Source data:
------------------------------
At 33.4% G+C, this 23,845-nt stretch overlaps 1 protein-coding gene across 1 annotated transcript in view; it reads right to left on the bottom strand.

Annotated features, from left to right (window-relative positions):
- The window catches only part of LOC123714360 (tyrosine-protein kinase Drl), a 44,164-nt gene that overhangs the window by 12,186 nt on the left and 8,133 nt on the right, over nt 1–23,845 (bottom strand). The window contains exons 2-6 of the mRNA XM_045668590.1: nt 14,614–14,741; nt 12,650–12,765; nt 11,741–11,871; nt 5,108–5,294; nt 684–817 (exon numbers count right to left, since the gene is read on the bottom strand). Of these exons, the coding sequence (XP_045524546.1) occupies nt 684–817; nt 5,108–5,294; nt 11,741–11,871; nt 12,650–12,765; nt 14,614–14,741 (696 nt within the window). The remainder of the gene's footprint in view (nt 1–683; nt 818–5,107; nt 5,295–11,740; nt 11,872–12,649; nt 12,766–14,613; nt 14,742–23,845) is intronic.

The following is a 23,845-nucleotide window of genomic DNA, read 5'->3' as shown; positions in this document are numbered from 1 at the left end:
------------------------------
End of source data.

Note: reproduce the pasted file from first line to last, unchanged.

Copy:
At 33.4% G+C, this 23,845-nt stretch overlaps 1 protein-coding gene across 1 annotated transcript in view; it reads right to left on the bottom strand.

Annotated features, from left to right (window-relative positions):
- The window catches only part of LOC123714360 (tyrosine-protein kinase Drl), a 44,164-nt gene that overhangs the window by 12,186 nt on the left and 8,133 nt on the right, over nt 1–23,845 (bottom strand). The window contains exons 2-6 of the mRNA XM_045668590.1: nt 14,614–14,741; nt 12,650–12,765; nt 11,741–11,871; nt 5,108–5,294; nt 684–817 (exon numbers count right to left, since the gene is read on the bottom strand). Of these exons, the coding sequence (XP_045524546.1) occupies nt 684–817; nt 5,108–5,294; nt 11,741–11,871; nt 12,650–12,765; nt 14,614–14,741 (696 nt within the window). The remainder of the gene's footprint in view (nt 1–683; nt 818–5,107; nt 5,295–11,740; nt 11,872–12,649; nt 12,766–14,613; nt 14,742–23,845) is intronic.

The following is a 23,845-nucleotide window of genomic DNA, read 5'->3' as shown; positions in this document are numbered from 1 at the left end: